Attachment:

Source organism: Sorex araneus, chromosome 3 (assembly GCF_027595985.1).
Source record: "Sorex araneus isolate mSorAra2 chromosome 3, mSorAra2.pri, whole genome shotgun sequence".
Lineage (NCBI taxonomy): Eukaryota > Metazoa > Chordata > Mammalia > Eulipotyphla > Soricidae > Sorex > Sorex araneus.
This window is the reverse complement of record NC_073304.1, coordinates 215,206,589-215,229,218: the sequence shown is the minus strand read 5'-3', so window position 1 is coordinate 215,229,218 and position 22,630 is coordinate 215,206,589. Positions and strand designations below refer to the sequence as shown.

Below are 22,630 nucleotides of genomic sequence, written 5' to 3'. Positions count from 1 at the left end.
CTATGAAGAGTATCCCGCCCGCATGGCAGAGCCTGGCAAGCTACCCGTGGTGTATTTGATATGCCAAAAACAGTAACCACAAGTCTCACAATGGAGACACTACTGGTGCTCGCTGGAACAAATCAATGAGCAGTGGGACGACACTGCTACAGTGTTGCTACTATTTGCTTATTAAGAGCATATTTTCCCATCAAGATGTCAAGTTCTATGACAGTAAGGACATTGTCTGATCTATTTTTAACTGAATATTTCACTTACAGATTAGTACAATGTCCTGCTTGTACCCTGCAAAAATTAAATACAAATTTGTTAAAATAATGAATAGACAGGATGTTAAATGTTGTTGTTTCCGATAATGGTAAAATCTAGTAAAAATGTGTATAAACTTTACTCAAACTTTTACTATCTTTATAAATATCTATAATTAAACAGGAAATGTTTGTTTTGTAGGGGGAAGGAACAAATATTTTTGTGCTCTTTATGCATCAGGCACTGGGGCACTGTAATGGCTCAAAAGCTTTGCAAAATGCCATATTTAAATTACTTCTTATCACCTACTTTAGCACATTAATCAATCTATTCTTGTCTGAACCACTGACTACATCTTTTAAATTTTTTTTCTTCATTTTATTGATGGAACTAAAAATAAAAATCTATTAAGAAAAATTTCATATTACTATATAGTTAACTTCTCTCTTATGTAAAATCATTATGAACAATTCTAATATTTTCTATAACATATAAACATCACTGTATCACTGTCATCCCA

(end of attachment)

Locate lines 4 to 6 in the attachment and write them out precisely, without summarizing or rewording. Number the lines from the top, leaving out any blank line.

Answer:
This window is the reverse complement of record NC_073304.1, coordinates 215,206,589-215,229,218: the sequence shown is the minus strand read 5'-3', so window position 1 is coordinate 215,229,218 and position 22,630 is coordinate 215,206,589. Positions and strand designations below refer to the sequence as shown.

Below are 22,630 nucleotides of genomic sequence, written 5' to 3'. Positions count from 1 at the left end.
CTATGAAGAGTATCCCGCCCGCATGGCAGAGCCTGGCAAGCTACCCGTGGTGTATTTGATATGCCAAAAACAGTAACCACAAGTCTCACAATGGAGACACTACTGGTGCTCGCTGGAACAAATCAATGAGCAGTGGGACGACACTGCTACAGTGTTGCTACTATTTGCTTATTAAGAGCATATTTTCCCATCAAGATGTCAAGTTCTATGACAGTAAGGACATTGTCTGATCTATTTTTAACTGAATATTTCACTTACAGATTAGTACAATGTCCTGCTTGTACCCTGCAAAAATTAAATACAAATTTGTTAAAATAATGAATAGACAGGATGTTAAATGTTGTTGTTTCCGATAATGGTAAAATCTAGTAAAAATGTGTATAAACTTTACTCAAACTTTTACTATCTTTATAAATATCTATAATTAAACAGGAAATGTTTGTTTTGTAGGGGGAAGGAACAAATATTTTTGTGCTCTTTATGCATCAGGCACTGGGGCACTGTAATGGCTCAAAAGCTTTGCAAAATGCCATATTTAAATTACTTCTTATCACCTACTTTAGCACATTAATCAATCTATTCTTGTCTGAACCACTGACTACATCTTTTAAATTTTTTTTCTTCATTTTATTGATGGAACTAAAAATAAAAATCTATTAAGAAAAATTTCATATTACTATATAGTTAACTTCTCTCTTATGTAAAATCATTATGAACAATTCTAATATTTTCTATAACATATAAACATCACTGTATCACTGTCATCCCA